Peter Peterson: Yes, with some special wrinkles, in which everything is on the table. And the procedures are a little bit like how we handle military base closings, where we’ve discovered that if you only handle these military bases one at a time, you kind of get cherry picked. What we’re envisioning is a group in which everything is on the table.
You can’t eliminate the need for tax increases. We will need some tax increases. You
cannot avoid the fact that the major part of the burden is going to have to be in spending reductions. We have a political system now in which too many Republicans have never met a tax cut they didn’t like, and too many Democrats have not met an entitlement spending program they don’t adore.
So what has happened? We’ve ended up with both of them. So there’s going to be enormous financing needs. I’m just talking to an expert that I’m working with on this. He’s trying to predict how much the treasury financing is going to have to be. And he said, “I can just tell you, they are skyrocketing and unbelievable.” Well, we’d better start asking the question, “Where’s the money going to come from?” And it’s terribly important, in my opinion, to send a signal to the foreign sources that we’re going to get our fiscal house in order.
The Quarterly: Let me close by asking you about one other area of your expertise, which is the private-equity markets, where Blackstone is a huge player and a very successful player. I’m just wondering if you could sort of both look over the evolution of the industry and look, say, five years out from now. Will it have bounced back to what it was a year or so ago? Will it be different in any fundamental ways?
Peter Peterson: Well, it’s changed enormously since Steve Schwarzman and I started
the firm in 1985. If you stop and think about it, the ’90s were a golden period for any leverage business. If you can get a lot of leverage—and we could get leverage (four to eight times)—and you have low interest rates and you have price earnings ratios doubling as they did during the ’90s, you’d have to be intellectually challenged not to make some money in that kind of an environment. And we got in the habit of believing it was our own financial genius that enabled us to make 30 and 40 percent returns. And it was very importantly a matter of dumb luck—plus whatever abilities we did have.
Now, the recent years have been the opposite. There has not been a lot of money left for leverage. You know, you have to go out and earn it by more productivity and more operational improvements. So the center of gravity of the private-equity business shifted from financial engineering to operational improvements. I have every reason to believe that’s going to continue, because once it starts, those who improve earnings and have confidence in our ability to improve earnings will be able to pay more than the firms that are relying totally on financial engineering.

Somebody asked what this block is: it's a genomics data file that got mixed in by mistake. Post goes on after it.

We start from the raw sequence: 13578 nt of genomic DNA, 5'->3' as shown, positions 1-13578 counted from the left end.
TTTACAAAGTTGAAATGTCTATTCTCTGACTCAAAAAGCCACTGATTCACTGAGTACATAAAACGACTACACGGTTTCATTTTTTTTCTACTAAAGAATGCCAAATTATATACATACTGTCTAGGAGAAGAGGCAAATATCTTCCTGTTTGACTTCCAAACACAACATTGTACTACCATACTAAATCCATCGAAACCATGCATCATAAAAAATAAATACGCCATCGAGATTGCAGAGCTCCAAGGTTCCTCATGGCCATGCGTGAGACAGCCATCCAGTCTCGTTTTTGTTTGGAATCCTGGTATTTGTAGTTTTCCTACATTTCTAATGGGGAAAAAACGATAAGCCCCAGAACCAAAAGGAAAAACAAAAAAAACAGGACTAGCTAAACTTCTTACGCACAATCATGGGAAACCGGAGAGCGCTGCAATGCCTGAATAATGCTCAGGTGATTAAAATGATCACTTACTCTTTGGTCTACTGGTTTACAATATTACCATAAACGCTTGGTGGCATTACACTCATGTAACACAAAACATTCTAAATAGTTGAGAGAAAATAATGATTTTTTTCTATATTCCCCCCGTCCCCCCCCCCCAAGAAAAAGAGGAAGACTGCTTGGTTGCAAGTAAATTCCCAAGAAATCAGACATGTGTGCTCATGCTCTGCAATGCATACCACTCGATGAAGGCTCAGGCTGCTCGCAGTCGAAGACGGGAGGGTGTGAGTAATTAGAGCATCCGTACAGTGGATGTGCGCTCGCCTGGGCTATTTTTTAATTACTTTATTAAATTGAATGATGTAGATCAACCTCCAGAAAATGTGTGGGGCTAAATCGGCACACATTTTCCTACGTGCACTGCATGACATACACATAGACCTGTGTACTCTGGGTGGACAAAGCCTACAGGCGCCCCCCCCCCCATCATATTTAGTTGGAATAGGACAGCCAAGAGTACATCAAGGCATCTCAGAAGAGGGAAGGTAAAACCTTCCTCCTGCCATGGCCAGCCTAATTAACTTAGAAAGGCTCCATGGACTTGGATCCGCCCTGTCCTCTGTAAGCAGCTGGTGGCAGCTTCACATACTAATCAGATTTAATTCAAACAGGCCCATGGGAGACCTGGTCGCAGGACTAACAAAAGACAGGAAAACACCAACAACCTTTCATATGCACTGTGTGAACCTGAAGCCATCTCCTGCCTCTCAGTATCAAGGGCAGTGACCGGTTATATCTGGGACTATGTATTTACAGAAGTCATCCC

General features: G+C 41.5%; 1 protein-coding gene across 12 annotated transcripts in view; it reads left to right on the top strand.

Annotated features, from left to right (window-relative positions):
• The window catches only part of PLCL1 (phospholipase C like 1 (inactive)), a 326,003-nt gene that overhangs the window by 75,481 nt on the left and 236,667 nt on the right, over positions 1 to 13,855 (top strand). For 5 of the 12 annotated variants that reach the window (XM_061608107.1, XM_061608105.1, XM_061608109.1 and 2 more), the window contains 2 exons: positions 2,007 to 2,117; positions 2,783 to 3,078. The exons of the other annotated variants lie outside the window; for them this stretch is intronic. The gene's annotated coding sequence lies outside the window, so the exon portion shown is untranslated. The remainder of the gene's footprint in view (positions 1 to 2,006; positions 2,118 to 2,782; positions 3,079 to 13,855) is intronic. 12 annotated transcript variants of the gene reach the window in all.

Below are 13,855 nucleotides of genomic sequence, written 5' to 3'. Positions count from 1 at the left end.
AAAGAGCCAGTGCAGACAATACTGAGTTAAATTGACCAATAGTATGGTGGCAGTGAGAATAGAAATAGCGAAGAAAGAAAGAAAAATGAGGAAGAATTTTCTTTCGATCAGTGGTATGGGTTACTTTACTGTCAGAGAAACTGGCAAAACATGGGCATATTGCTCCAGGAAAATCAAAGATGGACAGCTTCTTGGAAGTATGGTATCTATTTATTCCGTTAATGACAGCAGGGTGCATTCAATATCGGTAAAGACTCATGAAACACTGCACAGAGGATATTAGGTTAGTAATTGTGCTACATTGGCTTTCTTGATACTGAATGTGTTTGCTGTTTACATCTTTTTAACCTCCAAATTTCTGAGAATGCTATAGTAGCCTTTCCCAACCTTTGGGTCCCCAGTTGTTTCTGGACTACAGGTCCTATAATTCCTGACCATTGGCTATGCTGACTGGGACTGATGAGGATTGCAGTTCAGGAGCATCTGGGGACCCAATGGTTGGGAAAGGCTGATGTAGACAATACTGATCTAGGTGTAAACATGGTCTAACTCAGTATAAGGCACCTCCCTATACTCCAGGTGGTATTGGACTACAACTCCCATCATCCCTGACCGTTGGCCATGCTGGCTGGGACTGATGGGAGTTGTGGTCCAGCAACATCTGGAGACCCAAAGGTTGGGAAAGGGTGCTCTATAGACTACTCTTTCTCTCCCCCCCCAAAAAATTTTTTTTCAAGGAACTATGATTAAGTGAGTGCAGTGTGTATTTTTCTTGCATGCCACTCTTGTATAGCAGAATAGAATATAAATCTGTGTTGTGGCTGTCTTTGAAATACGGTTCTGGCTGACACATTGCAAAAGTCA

The Quarterly: There’s been a lot of talk in the last few months about the role of the dollar and the dollar’s role to reserve currency. Do you believe the dollar’s role will be fundamentally different? Will it be about the same? Does it depend?
Peter Peterson: I think the most likely outcome, if we don’t get our act together, will be some kind of crisis in the dollar. And we all know the dollar falls suddenly and steeply. Interest rates rise very dramatically. So we have inflation and recession at the same time.
The Quarterly: So we can do this the hard way or the harder way?
Peter Peterson: The hard way. There are no easy alternatives. We’re long past that point. We’re talking about $60 trillion, in today’s dollars, of unfunded liabilities and promises. Totally unsustainable. And you’re never going to be able to solve this just by increasing taxes. You could get rid of the Bush tax cuts. You could get rid of all earmarks. You could get out of both wars. And it only covers 15 percent of our unfunded liabilities and promises.
The Quarterly: It really is Medicaid, Medicare, and Social Security.
Peter Peterson: Medicare and Medicaid. Medicare is $38 trillion; Social Security is $7 trillion, basically.
The Quarterly: And that’s where all the voters are. So go back to your association of young people, right? That’s what it’s going to take. Pete, thank you for being with us today. You’re still dreaming, and it’s a great story. We appreciate it.
Peter Peterson: Thank you.
Now, Pete Peterson may look and sound like the old-wise guy, but doesn't he see any problem with our system/ He should know better, being an insider to many a power circle. A look at his recent book reveals that while he had been CEO of Bell&Howell, an American manufacturing operation, in the '60s, productivity grew under his command, but the sustainability of the business proved to be lacking not long after he left--the Japanese manufacturers saw the future in electronics, the American executive, concentrating on productivity improvements (read, cost cutting, which in today's version spells offshoring) could not see. I'm sure the reader of this blog is smarter than Mr. Peterson lets us in...